Darden - My alma mater. I applied there as one of my "high-mid-range" schools. I knew the school already from my undergrad days, so I didn't go to tour or sit in on a class or anything. I did get an interview, and after it I went on a tour led by a girl who had also gone to UVA for her undergrad. The interview itself was friendly, straightforward and enjoyable. The school is beautiful, the case method sounds fascinating, and the lunch we had with some professors there was very interesting. Plus, I got some really hot blonde chick's number (I later learned she got in and is matriculating - score!). Overall, Darden probably had the best admissions process I went through this year. I declined, though, because they didn't show me any financial aid love.
Duke - Similarly, I didn't do any tour/class visit before applying. At my self-initiated interview day, I met some current FY kids who had some pretty diverse backgrounds. My interview was with a SY student whose questions I unwittingly addressed in my "why the MBA" schpiel, so we had a very easy discussion. The whole "Super Saturday" thing was exceptionally well organized and kinda fun. I was admitted with a generous aid package, and start this fall!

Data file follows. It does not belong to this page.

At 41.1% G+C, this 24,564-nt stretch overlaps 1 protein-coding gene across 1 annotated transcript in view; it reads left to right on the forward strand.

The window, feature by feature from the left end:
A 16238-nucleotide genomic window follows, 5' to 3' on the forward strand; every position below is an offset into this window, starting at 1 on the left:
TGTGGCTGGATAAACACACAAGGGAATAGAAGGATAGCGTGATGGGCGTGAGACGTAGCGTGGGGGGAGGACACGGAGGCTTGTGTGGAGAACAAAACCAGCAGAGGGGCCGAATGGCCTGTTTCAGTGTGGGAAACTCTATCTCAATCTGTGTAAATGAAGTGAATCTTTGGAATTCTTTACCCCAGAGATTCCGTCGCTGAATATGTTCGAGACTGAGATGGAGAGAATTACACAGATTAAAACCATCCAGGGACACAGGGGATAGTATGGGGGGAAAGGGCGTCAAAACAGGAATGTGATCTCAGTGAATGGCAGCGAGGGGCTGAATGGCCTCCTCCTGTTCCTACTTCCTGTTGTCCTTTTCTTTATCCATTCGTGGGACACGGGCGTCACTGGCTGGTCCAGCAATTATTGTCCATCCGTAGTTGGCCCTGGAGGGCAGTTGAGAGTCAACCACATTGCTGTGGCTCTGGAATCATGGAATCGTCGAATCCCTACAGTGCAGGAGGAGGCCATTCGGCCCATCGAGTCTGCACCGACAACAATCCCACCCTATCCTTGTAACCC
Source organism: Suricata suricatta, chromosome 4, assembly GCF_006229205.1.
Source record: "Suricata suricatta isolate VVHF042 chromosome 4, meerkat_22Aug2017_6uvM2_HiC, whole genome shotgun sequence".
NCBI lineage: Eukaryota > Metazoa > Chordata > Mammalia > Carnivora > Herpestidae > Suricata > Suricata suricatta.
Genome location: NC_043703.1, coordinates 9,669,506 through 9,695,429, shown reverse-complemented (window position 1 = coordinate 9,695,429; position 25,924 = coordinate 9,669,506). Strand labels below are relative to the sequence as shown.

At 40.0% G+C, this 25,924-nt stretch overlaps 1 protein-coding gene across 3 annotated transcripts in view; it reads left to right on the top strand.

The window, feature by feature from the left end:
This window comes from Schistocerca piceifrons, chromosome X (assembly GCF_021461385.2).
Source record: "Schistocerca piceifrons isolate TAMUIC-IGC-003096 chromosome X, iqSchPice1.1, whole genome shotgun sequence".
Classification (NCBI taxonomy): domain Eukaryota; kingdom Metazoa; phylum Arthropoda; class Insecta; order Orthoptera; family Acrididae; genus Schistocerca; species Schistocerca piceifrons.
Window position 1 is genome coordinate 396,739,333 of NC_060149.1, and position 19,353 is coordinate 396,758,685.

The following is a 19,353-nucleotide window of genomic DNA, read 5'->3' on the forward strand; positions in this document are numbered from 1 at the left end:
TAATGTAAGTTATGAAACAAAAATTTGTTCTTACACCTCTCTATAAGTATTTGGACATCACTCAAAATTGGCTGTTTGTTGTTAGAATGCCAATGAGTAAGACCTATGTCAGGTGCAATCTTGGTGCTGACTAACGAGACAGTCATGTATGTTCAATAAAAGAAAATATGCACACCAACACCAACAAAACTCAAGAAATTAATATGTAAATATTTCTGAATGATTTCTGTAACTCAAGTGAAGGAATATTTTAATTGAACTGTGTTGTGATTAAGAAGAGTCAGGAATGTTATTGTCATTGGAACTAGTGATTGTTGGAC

Texas - For lack of a better term, one of my "safety" schools, made particularly attractive because I was interested in a joint degree with their Public Policy school. Similarly, never visited. Their online system is a pain, but the interview I had with an alumnus in my area was relatively easy to set up, frank and painless. Their admit package was easily the coolest of all the ones I got - lots of cool information and very well presented. But even the coolness of Austin isn't enough to make me move to that backwater state.
UNC - Another safety, sort of. I don't think Kenan-Flagler gets enough respect for the strength of its program. I'm a NC resident, so going here was an attractive option... but while my interview was okay, the students I met (all two of them) were kind of unimpressive. I wasn't blown away by their organization, either - I arrived ten minutes early for my interview, and the office secretary wasn't there yet. They were setting up tables for coffee and bagels and whatnot. Their admit package was also cool, but particularly after Duke's aid package brought the COA to comparable levels, I couldn't justify going there over Fuqua.Questions everyone is dying to askHow I picked schools:
Basically, I looked at my numbers and decided which schools I'd have a realistic shot at after I wrote a bomb-diggity essay. I also looked specifically at schools that were strong in areas I'm interested in - social entrepreneurship, the "social sector" or whatever you want to call doing good things with your degree. I wasn't totally in love with any of them, though if I'd had my druthers, I would've gone to Haas. I'm very excited about Duke, though.What would I have done differently:
Firstly, I wouldn't have applied to three "reach" schools. I probably would've nixed the Yale application entirely and instead of Stanford, put in an app at Kellogg, where I would've stood a better shot. I also probably would have done more computer-based test prep instead of on paper. But overall, I have no huge regrets about the process.
Hope this is informative to some folks out there. I'm stuck in a hotel room on business and had some time to kill. Enjoy!